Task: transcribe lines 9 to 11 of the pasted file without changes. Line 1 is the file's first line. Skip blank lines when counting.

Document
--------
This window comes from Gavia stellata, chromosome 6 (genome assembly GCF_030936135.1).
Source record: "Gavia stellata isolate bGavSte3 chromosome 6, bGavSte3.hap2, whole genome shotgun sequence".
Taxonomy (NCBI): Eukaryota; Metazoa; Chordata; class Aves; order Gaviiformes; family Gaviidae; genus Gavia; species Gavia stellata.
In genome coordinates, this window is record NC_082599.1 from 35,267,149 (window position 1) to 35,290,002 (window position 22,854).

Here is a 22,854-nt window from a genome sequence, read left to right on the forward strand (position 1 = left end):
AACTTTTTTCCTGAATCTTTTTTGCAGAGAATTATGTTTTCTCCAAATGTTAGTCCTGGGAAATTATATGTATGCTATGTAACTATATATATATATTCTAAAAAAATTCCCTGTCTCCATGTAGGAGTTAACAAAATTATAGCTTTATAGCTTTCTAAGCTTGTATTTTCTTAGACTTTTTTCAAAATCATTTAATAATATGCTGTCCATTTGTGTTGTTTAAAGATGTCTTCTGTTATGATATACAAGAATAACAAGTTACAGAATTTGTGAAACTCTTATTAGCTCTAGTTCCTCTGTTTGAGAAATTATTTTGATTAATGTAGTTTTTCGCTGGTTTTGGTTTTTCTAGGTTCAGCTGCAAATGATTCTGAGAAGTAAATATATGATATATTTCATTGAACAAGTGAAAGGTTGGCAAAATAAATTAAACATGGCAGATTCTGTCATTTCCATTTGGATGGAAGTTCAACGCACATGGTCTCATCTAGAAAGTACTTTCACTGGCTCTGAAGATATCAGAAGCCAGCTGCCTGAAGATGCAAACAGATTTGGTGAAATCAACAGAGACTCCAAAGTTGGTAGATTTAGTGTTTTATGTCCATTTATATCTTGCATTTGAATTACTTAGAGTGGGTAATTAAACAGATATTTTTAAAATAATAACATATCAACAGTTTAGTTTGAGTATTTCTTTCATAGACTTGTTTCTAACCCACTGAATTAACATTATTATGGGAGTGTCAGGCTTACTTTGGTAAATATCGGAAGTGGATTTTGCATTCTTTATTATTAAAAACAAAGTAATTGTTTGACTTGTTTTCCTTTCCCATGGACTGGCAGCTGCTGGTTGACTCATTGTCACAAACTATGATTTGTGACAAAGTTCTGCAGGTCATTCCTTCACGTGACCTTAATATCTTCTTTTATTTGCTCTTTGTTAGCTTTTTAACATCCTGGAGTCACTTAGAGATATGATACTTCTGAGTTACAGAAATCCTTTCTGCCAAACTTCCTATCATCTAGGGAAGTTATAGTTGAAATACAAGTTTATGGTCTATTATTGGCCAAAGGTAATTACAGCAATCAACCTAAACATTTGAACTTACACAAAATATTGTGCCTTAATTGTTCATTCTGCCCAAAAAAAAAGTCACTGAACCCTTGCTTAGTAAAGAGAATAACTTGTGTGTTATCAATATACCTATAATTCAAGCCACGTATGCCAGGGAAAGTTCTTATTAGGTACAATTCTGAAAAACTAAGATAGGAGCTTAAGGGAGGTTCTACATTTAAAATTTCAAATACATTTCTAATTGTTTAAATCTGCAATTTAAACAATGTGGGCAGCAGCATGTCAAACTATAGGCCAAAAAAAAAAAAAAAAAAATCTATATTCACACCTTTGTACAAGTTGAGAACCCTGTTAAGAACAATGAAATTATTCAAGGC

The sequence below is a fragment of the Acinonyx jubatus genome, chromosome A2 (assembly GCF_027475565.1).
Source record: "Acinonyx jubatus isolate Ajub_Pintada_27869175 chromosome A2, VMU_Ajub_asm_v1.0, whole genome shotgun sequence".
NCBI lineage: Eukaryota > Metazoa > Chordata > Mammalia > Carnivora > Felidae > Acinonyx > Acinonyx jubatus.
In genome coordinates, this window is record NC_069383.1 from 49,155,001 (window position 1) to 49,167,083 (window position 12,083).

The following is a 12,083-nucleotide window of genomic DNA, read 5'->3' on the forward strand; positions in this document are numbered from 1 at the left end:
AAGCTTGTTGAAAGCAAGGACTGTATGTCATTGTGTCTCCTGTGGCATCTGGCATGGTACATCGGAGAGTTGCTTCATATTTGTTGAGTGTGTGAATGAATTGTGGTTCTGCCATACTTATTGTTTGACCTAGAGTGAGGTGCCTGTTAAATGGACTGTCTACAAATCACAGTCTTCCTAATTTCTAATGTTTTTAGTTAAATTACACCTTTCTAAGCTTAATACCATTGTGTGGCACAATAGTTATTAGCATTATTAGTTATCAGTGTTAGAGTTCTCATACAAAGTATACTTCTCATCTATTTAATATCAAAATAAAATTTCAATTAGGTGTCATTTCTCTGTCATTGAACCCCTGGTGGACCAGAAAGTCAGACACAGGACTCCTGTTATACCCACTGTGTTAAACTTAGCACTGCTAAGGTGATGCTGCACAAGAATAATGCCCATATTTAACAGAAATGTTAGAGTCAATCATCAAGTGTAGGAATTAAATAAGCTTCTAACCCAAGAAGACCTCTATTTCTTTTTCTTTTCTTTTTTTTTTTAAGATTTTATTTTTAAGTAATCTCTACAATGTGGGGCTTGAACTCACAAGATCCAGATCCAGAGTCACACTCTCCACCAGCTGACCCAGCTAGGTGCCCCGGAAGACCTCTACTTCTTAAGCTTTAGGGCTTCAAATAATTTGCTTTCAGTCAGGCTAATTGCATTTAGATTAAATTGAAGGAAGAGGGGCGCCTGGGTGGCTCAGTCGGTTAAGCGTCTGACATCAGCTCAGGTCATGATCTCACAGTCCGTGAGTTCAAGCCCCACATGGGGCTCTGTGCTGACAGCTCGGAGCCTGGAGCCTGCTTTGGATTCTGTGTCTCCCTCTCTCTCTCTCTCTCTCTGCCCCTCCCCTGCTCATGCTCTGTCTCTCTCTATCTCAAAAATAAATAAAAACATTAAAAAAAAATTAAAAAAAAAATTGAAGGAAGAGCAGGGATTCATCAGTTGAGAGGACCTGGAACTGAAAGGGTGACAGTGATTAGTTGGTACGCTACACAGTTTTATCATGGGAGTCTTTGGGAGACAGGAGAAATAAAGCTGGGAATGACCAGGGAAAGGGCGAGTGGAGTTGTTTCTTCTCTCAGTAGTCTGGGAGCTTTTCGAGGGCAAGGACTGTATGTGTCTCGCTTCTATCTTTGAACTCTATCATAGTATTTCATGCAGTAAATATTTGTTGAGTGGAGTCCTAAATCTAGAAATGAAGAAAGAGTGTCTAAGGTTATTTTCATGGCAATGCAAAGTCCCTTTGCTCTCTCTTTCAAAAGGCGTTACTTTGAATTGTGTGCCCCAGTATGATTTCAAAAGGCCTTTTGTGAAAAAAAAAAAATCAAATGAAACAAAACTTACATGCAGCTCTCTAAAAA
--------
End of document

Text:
NCBI lineage: Eukaryota > Metazoa > Chordata > Mammalia > Carnivora > Felidae > Acinonyx > Acinonyx jubatus.
In genome coordinates, this window is record NC_069383.1 from 49,155,001 (window position 1) to 49,167,083 (window position 12,083).

The following is a 12,083-nucleotide window of genomic DNA, read 5'->3' on the forward strand; positions in this document are numbered from 1 at the left end: